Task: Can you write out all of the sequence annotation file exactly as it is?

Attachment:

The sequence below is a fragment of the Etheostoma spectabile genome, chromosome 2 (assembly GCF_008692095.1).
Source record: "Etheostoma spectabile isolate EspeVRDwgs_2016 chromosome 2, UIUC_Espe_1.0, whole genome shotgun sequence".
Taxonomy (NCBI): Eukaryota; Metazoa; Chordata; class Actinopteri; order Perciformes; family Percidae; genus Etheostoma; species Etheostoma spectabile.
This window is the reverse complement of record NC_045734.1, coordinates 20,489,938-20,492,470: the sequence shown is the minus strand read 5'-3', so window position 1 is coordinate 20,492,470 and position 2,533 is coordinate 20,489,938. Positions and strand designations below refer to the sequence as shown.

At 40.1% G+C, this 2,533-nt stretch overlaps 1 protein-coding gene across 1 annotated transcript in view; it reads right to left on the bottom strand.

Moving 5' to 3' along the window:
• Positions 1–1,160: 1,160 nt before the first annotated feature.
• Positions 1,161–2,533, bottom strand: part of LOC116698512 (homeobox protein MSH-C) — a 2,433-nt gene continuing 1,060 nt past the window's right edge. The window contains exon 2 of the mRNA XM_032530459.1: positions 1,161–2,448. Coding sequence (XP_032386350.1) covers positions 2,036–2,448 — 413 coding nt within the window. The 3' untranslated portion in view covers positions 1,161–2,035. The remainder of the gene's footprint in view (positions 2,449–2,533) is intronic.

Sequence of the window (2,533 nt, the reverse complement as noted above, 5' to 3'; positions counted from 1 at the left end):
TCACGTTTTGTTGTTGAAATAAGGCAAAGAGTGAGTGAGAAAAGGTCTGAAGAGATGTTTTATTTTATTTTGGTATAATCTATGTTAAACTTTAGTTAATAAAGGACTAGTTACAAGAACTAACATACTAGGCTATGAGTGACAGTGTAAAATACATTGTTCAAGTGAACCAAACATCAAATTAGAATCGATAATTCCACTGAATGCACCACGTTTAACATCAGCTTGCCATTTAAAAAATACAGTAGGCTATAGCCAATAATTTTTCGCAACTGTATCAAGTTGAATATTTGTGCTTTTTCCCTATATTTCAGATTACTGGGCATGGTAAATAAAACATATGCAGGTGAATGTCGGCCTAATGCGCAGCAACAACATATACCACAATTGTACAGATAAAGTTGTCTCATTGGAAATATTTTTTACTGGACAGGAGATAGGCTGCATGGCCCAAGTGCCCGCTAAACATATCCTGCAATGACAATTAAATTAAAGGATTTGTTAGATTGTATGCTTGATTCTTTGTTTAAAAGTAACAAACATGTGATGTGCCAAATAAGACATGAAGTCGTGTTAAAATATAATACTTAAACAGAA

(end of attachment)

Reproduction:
The sequence below is a fragment of the Etheostoma spectabile genome, chromosome 2 (assembly GCF_008692095.1).
Source record: "Etheostoma spectabile isolate EspeVRDwgs_2016 chromosome 2, UIUC_Espe_1.0, whole genome shotgun sequence".
Taxonomy (NCBI): Eukaryota; Metazoa; Chordata; class Actinopteri; order Perciformes; family Percidae; genus Etheostoma; species Etheostoma spectabile.
This window is the reverse complement of record NC_045734.1, coordinates 20,489,938-20,492,470: the sequence shown is the minus strand read 5'-3', so window position 1 is coordinate 20,492,470 and position 2,533 is coordinate 20,489,938. Positions and strand designations below refer to the sequence as shown.

At 40.1% G+C, this 2,533-nt stretch overlaps 1 protein-coding gene across 1 annotated transcript in view; it reads right to left on the bottom strand.

Moving 5' to 3' along the window:
• Positions 1–1,160: 1,160 nt before the first annotated feature.
• Positions 1,161–2,533, bottom strand: part of LOC116698512 (homeobox protein MSH-C) — a 2,433-nt gene continuing 1,060 nt past the window's right edge. The window contains exon 2 of the mRNA XM_032530459.1: positions 1,161–2,448. Coding sequence (XP_032386350.1) covers positions 2,036–2,448 — 413 coding nt within the window. The 3' untranslated portion in view covers positions 1,161–2,035. The remainder of the gene's footprint in view (positions 2,449–2,533) is intronic.

Sequence of the window (2,533 nt, the reverse complement as noted above, 5' to 3'; positions counted from 1 at the left end):
TCACGTTTTGTTGTTGAAATAAGGCAAAGAGTGAGTGAGAAAAGGTCTGAAGAGATGTTTTATTTTATTTTGGTATAATCTATGTTAAACTTTAGTTAATAAAGGACTAGTTACAAGAACTAACATACTAGGCTATGAGTGACAGTGTAAAATACATTGTTCAAGTGAACCAAACATCAAATTAGAATCGATAATTCCACTGAATGCACCACGTTTAACATCAGCTTGCCATTTAAAAAATACAGTAGGCTATAGCCAATAATTTTTCGCAACTGTATCAAGTTGAATATTTGTGCTTTTTCCCTATATTTCAGATTACTGGGCATGGTAAATAAAACATATGCAGGTGAATGTCGGCCTAATGCGCAGCAACAACATATACCACAATTGTACAGATAAAGTTGTCTCATTGGAAATATTTTTTACTGGACAGGAGATAGGCTGCATGGCCCAAGTGCCCGCTAAACATATCCTGCAATGACAATTAAATTAAAGGATTTGTTAGATTGTATGCTTGATTCTTTGTTTAAAAGTAACAAACATGTGATGTGCCAAATAAGACATGAAGTCGTGTTAAAATATAATACTTAAACAGAA